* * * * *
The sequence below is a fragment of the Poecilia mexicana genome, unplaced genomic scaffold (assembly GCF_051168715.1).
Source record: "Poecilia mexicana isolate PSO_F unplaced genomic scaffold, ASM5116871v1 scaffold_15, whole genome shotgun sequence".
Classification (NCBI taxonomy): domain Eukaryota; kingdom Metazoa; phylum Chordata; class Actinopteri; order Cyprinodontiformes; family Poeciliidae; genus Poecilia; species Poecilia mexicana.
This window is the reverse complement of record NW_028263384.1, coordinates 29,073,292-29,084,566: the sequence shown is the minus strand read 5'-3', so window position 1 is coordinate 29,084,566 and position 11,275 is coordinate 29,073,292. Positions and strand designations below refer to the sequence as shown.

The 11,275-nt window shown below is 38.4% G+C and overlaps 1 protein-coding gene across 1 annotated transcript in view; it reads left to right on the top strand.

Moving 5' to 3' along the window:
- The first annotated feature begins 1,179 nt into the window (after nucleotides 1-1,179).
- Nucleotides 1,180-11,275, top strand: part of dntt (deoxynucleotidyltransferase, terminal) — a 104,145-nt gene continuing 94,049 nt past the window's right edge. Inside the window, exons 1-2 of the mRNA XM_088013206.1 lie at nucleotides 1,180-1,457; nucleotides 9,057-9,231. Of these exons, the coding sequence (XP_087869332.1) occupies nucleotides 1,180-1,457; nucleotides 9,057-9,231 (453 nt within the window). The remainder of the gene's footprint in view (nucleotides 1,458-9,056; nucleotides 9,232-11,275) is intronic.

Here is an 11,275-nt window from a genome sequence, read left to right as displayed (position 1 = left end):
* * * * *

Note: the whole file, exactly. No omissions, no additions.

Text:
The sequence below is a fragment of the Poecilia mexicana genome, unplaced genomic scaffold (assembly GCF_051168715.1).
Source record: "Poecilia mexicana isolate PSO_F unplaced genomic scaffold, ASM5116871v1 scaffold_15, whole genome shotgun sequence".
Classification (NCBI taxonomy): domain Eukaryota; kingdom Metazoa; phylum Chordata; class Actinopteri; order Cyprinodontiformes; family Poeciliidae; genus Poecilia; species Poecilia mexicana.
This window is the reverse complement of record NW_028263384.1, coordinates 29,073,292-29,084,566: the sequence shown is the minus strand read 5'-3', so window position 1 is coordinate 29,084,566 and position 11,275 is coordinate 29,073,292. Positions and strand designations below refer to the sequence as shown.

The 11,275-nt window shown below is 38.4% G+C and overlaps 1 protein-coding gene across 1 annotated transcript in view; it reads left to right on the top strand.

Moving 5' to 3' along the window:
- The first annotated feature begins 1,179 nt into the window (after nucleotides 1-1,179).
- Nucleotides 1,180-11,275, top strand: part of dntt (deoxynucleotidyltransferase, terminal) — a 104,145-nt gene continuing 94,049 nt past the window's right edge. Inside the window, exons 1-2 of the mRNA XM_088013206.1 lie at nucleotides 1,180-1,457; nucleotides 9,057-9,231. Of these exons, the coding sequence (XP_087869332.1) occupies nucleotides 1,180-1,457; nucleotides 9,057-9,231 (453 nt within the window). The remainder of the gene's footprint in view (nucleotides 1,458-9,056; nucleotides 9,232-11,275) is intronic.

Here is an 11,275-nt window from a genome sequence, read left to right as displayed (position 1 = left end):